This is not to say that you’re not correct in stating that there are genuine mental illnesses that can only be treated with some form of medication. However, just like the number of abortions that are had because the woman was raped make up a tiny fraction of the total number of abortions, people who have genuine medically-induced mental illnesses make up only a tiny fraction of the total number of people who are on psychiatric medications.

    People today go to their psychiatrist as people in the past used to go to their pastor or priest. Psychiatry has really replaced the role of pastoral counseling in today’s secular America. People go to a psychiatrist at the drop of a hat. Probably sixty percent or more of people who go to psychiatrists regularly think they have some form of biologically-based mental illness.

    A large portion of what people today call mental illness – are in fact rooted in sin and in rebellion against God. Many (not all, but many) so-called psychological problems can be traced directly to non-belief in God. When a person believes there is no creator, there is no point to our existence, and in the end we’re all gonna die – that can actually cause real psychiatric problems.

    And the solutions “psychology” provides are also rooted in sin. Psychology is one of the most secular fields today. So it should be no surprise that they go down a dead end path in search for solutions to men’s mental anguishes. Unbiblical paths they follow include teaching self love, increasing your self esteem and venting your anger. Psychology is completely man-centered. A psychologists never tells a patient to look to God. They are only told that the solutions are within themselves.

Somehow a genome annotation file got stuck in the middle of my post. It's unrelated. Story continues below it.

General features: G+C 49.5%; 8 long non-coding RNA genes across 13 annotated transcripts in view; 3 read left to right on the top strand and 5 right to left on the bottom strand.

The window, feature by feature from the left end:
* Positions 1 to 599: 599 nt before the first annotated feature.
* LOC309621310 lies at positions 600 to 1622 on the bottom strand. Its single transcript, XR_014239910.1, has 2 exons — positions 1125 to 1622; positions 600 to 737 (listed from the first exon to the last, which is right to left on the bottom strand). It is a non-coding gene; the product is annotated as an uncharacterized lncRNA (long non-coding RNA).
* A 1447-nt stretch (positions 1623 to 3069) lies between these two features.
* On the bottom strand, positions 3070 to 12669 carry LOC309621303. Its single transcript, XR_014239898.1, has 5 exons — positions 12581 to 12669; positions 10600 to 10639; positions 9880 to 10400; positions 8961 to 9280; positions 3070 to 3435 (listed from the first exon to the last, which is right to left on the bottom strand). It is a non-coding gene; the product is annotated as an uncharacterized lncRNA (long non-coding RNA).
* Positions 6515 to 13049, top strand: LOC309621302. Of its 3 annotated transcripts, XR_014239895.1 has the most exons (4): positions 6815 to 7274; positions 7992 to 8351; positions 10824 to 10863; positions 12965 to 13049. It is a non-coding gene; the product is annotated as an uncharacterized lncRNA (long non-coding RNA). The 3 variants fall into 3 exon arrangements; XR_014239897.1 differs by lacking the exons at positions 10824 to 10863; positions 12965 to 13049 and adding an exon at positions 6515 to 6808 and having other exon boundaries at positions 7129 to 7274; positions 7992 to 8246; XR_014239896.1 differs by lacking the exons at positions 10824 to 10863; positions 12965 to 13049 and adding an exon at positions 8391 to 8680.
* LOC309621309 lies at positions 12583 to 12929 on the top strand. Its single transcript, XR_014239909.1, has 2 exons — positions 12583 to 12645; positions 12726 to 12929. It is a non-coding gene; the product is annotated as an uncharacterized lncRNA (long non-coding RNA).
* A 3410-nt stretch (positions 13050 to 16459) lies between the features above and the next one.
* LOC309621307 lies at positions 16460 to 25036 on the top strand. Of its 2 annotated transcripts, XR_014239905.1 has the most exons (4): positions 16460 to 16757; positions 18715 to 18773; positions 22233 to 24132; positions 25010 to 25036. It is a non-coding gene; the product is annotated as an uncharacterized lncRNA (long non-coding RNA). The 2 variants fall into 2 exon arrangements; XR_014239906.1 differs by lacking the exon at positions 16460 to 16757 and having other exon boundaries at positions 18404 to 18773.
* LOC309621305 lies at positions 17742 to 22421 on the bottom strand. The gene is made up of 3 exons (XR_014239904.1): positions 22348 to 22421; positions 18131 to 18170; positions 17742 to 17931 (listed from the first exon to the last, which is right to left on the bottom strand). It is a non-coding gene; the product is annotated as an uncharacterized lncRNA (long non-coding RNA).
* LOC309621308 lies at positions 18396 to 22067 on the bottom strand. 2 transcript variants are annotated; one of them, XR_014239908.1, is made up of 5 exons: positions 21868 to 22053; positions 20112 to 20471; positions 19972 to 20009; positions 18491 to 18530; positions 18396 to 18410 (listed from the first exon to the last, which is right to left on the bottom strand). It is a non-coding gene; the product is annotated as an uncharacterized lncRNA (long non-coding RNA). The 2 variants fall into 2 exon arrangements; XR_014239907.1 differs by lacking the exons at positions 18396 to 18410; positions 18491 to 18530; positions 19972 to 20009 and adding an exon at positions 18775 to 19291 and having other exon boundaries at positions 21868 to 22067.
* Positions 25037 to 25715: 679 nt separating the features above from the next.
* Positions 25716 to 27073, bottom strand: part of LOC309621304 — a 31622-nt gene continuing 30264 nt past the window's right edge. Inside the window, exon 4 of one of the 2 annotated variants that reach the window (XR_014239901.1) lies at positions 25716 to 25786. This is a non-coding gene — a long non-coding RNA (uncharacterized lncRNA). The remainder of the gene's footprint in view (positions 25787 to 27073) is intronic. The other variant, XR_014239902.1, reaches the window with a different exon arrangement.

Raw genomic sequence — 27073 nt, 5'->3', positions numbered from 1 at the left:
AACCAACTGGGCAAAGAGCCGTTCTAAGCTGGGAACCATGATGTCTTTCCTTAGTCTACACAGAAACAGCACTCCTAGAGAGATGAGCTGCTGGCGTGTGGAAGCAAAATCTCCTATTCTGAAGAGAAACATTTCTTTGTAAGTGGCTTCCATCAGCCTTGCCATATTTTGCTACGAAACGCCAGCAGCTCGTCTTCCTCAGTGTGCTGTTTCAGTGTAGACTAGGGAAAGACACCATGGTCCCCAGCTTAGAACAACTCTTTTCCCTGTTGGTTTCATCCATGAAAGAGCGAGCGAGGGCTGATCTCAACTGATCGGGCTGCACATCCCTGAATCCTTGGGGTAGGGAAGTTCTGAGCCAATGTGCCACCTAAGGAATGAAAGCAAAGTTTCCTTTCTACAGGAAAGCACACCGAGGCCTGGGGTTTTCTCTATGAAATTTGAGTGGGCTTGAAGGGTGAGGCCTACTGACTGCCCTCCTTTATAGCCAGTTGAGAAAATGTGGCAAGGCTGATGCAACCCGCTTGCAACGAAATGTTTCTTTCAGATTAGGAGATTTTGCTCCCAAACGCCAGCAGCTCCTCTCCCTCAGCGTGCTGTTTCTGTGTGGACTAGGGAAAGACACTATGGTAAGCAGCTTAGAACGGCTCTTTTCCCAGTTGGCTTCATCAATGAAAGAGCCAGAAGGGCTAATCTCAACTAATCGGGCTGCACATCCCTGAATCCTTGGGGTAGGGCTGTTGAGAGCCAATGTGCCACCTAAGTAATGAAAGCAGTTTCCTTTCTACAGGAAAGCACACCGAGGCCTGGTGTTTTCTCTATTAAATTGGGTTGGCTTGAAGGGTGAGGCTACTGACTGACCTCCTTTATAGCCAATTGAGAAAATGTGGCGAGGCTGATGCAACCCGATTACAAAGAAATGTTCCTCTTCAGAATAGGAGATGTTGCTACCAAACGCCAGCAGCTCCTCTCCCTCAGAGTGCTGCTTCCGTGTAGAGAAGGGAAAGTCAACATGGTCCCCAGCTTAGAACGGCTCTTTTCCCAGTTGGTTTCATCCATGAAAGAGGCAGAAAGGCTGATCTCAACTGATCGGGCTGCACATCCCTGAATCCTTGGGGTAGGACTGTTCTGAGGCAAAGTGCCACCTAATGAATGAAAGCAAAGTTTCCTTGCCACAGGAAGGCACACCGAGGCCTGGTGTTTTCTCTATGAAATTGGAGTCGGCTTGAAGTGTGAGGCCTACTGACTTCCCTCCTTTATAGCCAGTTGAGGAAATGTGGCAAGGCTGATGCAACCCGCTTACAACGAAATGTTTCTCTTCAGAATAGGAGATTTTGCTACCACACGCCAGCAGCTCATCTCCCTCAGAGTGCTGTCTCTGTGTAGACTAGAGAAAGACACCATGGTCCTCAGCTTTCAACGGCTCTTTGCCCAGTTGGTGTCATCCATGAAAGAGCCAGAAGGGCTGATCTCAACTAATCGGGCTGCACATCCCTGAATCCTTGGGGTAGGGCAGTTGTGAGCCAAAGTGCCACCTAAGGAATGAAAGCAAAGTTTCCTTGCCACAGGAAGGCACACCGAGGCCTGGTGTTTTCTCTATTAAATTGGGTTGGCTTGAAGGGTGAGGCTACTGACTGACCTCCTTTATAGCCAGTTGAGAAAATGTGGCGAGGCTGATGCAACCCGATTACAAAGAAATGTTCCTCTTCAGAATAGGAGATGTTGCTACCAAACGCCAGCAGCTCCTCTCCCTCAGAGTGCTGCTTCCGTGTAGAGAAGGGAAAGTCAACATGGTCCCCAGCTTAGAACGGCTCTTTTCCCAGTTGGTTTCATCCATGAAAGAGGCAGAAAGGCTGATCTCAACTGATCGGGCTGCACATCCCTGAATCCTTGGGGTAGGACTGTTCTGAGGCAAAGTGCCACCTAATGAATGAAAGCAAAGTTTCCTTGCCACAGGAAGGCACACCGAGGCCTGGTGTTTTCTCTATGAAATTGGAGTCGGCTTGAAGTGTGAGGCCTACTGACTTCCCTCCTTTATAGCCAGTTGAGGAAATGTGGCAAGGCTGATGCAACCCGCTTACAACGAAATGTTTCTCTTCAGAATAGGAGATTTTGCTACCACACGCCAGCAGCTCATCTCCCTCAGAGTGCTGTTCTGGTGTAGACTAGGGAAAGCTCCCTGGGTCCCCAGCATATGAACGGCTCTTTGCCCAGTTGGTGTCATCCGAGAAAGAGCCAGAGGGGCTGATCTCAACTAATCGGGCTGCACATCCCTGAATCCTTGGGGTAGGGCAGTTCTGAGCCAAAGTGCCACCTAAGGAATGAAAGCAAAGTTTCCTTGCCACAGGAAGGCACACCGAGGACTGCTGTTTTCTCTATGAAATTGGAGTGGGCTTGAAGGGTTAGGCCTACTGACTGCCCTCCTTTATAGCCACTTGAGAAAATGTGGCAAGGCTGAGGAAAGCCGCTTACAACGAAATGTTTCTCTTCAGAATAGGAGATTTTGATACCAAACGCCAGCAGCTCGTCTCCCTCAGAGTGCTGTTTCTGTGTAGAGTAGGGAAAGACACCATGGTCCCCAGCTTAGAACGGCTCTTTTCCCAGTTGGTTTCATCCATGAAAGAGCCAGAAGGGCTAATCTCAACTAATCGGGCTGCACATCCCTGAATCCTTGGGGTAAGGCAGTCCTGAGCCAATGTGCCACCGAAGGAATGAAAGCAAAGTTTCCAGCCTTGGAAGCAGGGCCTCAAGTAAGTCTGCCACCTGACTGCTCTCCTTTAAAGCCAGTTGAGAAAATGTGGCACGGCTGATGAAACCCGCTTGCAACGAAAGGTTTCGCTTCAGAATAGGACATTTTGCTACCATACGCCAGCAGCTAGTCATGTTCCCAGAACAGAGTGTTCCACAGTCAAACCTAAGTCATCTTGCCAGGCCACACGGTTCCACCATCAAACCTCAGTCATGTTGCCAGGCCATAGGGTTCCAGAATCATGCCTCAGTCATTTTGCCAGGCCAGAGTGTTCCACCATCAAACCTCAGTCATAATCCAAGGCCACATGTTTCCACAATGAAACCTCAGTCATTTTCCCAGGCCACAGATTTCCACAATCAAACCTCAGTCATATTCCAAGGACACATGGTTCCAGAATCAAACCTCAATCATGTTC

As for so-called “Christian” psychology, why would Christians start from a Godless foundation and then try to add God back in? Christian counselors need to start from a Biblical foundation – which would lead them to reject most of what secular psychology teaches.

    Much of what is psychology is today, is simply atheist practitioners trying to ascribe physical and biological causes to problems of the human condition, that are in fact spiritual. Like the way they have tried to show that humanity’s persistent belief in God comes from a “God gene”. The practice of psychology is materialistic in nature. It ascribes the most serious mental problems to physical and biological causes while completely ignoring the spiritual. Christians can’t start from that Godless base and think that they can just tweak it here and there and make it “Christian”.

    Since the use of psychiatry and psychiatric drugs is endemic to our culture, I would think it would be wiser for Christian writers to remind people of the problems associated with that, rather than trying to encourage people to get more comfortable with it.

    • MonteJ

      Are there spiritual problems that no amount of medication or psychiatric treatment will never be able to cure? Absolutely!